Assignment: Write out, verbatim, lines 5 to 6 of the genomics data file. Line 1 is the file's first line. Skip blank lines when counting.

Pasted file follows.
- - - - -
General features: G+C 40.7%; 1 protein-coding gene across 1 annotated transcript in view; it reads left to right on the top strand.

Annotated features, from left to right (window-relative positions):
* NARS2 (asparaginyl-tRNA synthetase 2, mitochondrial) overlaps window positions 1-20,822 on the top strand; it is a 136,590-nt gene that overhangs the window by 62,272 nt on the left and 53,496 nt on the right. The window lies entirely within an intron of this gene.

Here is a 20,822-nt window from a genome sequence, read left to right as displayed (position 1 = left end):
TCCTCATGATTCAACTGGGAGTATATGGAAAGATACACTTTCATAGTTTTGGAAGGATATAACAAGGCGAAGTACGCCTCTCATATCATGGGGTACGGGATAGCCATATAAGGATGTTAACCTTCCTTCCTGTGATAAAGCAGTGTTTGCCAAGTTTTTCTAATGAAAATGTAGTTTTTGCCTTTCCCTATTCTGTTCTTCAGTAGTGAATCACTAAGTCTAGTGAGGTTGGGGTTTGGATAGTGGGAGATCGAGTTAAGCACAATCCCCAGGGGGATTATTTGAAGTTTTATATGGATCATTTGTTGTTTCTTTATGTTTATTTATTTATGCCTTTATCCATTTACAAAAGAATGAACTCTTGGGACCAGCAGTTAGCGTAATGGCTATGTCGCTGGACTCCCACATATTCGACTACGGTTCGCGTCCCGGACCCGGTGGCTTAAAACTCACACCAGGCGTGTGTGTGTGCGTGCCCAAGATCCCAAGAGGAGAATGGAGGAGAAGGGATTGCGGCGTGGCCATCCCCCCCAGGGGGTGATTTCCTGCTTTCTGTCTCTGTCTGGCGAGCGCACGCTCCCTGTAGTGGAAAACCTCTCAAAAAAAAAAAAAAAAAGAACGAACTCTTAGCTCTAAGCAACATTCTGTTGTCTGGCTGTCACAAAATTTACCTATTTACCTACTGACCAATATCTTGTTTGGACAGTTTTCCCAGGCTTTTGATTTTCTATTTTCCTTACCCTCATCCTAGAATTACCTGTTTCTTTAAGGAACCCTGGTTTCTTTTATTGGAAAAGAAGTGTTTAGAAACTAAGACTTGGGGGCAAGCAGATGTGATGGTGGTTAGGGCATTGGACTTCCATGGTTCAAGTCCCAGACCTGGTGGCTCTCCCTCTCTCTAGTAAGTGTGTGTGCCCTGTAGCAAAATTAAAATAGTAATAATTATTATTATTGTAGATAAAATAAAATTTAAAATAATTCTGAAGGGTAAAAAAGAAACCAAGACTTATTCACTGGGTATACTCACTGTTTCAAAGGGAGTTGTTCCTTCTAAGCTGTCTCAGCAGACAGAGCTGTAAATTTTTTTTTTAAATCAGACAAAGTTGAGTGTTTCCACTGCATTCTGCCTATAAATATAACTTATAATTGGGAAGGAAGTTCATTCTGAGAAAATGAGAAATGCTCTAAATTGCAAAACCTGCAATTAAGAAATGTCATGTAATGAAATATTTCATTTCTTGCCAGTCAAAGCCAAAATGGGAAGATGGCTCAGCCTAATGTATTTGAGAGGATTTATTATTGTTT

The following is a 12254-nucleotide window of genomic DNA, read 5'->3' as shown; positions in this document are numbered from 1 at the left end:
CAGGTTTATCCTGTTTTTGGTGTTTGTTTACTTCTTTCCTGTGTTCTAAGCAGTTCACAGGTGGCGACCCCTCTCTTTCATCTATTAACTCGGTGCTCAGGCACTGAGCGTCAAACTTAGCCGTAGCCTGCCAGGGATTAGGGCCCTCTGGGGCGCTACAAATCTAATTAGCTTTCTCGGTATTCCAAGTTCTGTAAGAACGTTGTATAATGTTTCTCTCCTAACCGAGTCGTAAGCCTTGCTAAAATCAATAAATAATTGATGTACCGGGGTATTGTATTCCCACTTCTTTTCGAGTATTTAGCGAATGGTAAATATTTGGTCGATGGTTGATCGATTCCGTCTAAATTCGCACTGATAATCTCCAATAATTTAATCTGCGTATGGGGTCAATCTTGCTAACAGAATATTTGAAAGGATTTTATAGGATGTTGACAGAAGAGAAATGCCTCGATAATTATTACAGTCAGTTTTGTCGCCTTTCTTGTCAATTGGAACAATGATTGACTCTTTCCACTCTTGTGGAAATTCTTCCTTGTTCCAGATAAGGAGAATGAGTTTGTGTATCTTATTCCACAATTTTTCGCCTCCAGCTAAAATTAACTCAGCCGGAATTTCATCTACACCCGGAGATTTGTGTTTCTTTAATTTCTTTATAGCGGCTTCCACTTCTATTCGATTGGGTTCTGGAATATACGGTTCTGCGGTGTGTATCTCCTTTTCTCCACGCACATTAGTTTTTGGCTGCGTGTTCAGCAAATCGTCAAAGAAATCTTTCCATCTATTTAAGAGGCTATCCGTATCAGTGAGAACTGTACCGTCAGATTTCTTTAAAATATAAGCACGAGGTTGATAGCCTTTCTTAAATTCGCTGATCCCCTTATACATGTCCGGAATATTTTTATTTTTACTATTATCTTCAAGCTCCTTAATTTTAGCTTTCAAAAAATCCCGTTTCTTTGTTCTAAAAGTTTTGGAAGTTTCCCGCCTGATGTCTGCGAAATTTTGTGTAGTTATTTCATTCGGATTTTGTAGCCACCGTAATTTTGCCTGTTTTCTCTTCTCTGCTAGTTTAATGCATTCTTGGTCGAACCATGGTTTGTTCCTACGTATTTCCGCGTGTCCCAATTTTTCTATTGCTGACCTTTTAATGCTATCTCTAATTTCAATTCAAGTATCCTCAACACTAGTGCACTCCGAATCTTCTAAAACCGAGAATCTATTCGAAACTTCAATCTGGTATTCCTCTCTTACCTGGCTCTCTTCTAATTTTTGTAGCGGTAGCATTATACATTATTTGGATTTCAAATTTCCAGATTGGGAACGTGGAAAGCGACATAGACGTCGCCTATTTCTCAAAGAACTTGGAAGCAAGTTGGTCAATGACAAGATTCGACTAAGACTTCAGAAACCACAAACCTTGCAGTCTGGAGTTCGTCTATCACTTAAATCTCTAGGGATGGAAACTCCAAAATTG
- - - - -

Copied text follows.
TCCTCATGATTCAACTGGGAGTATATGGAAAGATACACTTTCATAGTTTTGGAAGGATATAACAAGGCGAAGTACGCCTCTCATATCATGGGGTACGGGATAGCCATATAAGGATGTTAACCTTCCTTCCTGTGATAAAGCAGTGTTTGCCAAGTTTTTCTAATGAAAATGTAGTTTTTGCCTTTCCCTATTCTGTTCTTCAGTAGTGAATCACTAAGTCTAGTGAGGTTGGGGTTTGGATAGTGGGAGATCGAGTTAAGCACAATCCCCAGGGGGATTATTTGAAGTTTTATATGGATCATTTGTTGTTTCTTTATGTTTATTTATTTATGCCTTTATCCATTTACAAAAGAATGAACTCTTGGGACCAGCAGTTAGCGTAATGGCTATGTCGCTGGACTCCCACATATTCGACTACGGTTCGCGTCCCGGACCCGGTGGCTTAAAACTCACACCAGGCGTGTGTGTGTGCGTGCCCAAGATCCCAAGAGGAGAATGGAGGAGAAGGGATTGCGGCGTGGCCATCCCCCCCAGGGGGTGATTTCCTGCTTTCTGTCTCTGTCTGGCGAGCGCACGCTCCCTGTAGTGGAAAACCTCTCAAAAAAAAAAAAAAAAAGAACGAACTCTTAGCTCTAAGCAACATTCTGTTGTCTGGCTGTCACAAAATTTACCTATTTACCTACTGACCAATATCTTGTTTGGACAGTTTTCCCAGGCTTTTGATTTTCTATTTTCCTTACCCTCATCCTAGAATTACCTGTTTCTTTAAGGAACCCTGGTTTCTTTTATTGGAAAAGAAGTGTTTAGAAACTAAGACTTGGGGGCAAGCAGATGTGATGGTGGTTAGGGCATTGGACTTCCATGGTTCAAGTCCCAGACCTGGTGGCTCTCCCTCTCTCTAGTAAGTGTGTGTGCCCTGTAGCAAAATTAAAATAGTAATAATTATTATTATTGTAGATAAAATAAAATTTAAAATAATTCTGAAGGGTAAAAAAGAAACCAAGACTTATTCACTGGGTATACTCACTGTTTCAAAGGGAGTTGTTCCTTCTAAGCTGTCTCAGCAGACAGAGCTGTAAATTTTTTTTTTAAATCAGACAAAGTTGAGTGTTTCCACTGCATTCTGCCTATAAATATAACTTATAATTGGGAAGGAAGTTCATTCTGAGAAAATGAGAAATGCTCTAAATTGCAAAACCTGCAATTAAGAAATGTCATGTAATGAAATATTTCATTTCTTGCCAGTCAAAGCCAAAATGGGAAGATGGCTCAGCCTAATGTATTTGAGAGGATTTATTATTGTTT

The following is a 12254-nucleotide window of genomic DNA, read 5'->3' as shown; positions in this document are numbered from 1 at the left end: